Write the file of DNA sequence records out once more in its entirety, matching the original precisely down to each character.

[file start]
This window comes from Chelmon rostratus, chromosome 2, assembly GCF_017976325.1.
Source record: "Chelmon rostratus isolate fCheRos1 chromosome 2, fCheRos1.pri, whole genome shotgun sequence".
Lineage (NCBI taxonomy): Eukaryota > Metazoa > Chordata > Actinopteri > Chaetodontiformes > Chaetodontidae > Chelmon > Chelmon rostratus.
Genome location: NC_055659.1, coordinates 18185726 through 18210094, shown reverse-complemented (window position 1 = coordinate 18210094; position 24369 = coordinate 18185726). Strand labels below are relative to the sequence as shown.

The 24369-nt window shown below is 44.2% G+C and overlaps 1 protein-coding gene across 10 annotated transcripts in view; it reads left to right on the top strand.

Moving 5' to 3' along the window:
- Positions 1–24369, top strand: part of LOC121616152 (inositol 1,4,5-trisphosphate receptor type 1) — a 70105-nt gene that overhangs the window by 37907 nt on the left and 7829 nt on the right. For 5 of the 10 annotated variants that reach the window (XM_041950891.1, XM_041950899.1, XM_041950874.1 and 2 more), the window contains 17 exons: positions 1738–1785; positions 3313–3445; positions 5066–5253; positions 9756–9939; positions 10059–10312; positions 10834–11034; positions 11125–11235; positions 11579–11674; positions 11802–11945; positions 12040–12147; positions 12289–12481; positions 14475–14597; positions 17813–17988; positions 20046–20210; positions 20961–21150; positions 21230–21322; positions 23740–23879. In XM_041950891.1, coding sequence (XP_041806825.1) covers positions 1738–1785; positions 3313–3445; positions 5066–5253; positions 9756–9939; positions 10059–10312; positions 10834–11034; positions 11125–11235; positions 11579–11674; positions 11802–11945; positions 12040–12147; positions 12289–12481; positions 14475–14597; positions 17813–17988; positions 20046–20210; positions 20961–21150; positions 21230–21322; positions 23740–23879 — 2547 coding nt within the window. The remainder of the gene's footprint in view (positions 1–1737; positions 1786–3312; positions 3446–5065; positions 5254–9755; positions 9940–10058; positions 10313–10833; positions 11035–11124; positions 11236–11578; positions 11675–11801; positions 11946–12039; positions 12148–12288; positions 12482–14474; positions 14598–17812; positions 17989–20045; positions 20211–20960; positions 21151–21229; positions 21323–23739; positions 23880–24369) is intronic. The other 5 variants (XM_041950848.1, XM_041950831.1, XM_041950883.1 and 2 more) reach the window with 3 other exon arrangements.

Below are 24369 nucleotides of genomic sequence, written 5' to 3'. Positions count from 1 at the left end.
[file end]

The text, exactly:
This window comes from Chelmon rostratus, chromosome 2, assembly GCF_017976325.1.
Source record: "Chelmon rostratus isolate fCheRos1 chromosome 2, fCheRos1.pri, whole genome shotgun sequence".
Lineage (NCBI taxonomy): Eukaryota > Metazoa > Chordata > Actinopteri > Chaetodontiformes > Chaetodontidae > Chelmon > Chelmon rostratus.
Genome location: NC_055659.1, coordinates 18185726 through 18210094, shown reverse-complemented (window position 1 = coordinate 18210094; position 24369 = coordinate 18185726). Strand labels below are relative to the sequence as shown.

The 24369-nt window shown below is 44.2% G+C and overlaps 1 protein-coding gene across 10 annotated transcripts in view; it reads left to right on the top strand.

Moving 5' to 3' along the window:
- Positions 1–24369, top strand: part of LOC121616152 (inositol 1,4,5-trisphosphate receptor type 1) — a 70105-nt gene that overhangs the window by 37907 nt on the left and 7829 nt on the right. For 5 of the 10 annotated variants that reach the window (XM_041950891.1, XM_041950899.1, XM_041950874.1 and 2 more), the window contains 17 exons: positions 1738–1785; positions 3313–3445; positions 5066–5253; positions 9756–9939; positions 10059–10312; positions 10834–11034; positions 11125–11235; positions 11579–11674; positions 11802–11945; positions 12040–12147; positions 12289–12481; positions 14475–14597; positions 17813–17988; positions 20046–20210; positions 20961–21150; positions 21230–21322; positions 23740–23879. In XM_041950891.1, coding sequence (XP_041806825.1) covers positions 1738–1785; positions 3313–3445; positions 5066–5253; positions 9756–9939; positions 10059–10312; positions 10834–11034; positions 11125–11235; positions 11579–11674; positions 11802–11945; positions 12040–12147; positions 12289–12481; positions 14475–14597; positions 17813–17988; positions 20046–20210; positions 20961–21150; positions 21230–21322; positions 23740–23879 — 2547 coding nt within the window. The remainder of the gene's footprint in view (positions 1–1737; positions 1786–3312; positions 3446–5065; positions 5254–9755; positions 9940–10058; positions 10313–10833; positions 11035–11124; positions 11236–11578; positions 11675–11801; positions 11946–12039; positions 12148–12288; positions 12482–14474; positions 14598–17812; positions 17989–20045; positions 20211–20960; positions 21151–21229; positions 21323–23739; positions 23880–24369) is intronic. The other 5 variants (XM_041950848.1, XM_041950831.1, XM_041950883.1 and 2 more) reach the window with 3 other exon arrangements.

Below are 24369 nucleotides of genomic sequence, written 5' to 3'. Positions count from 1 at the left end.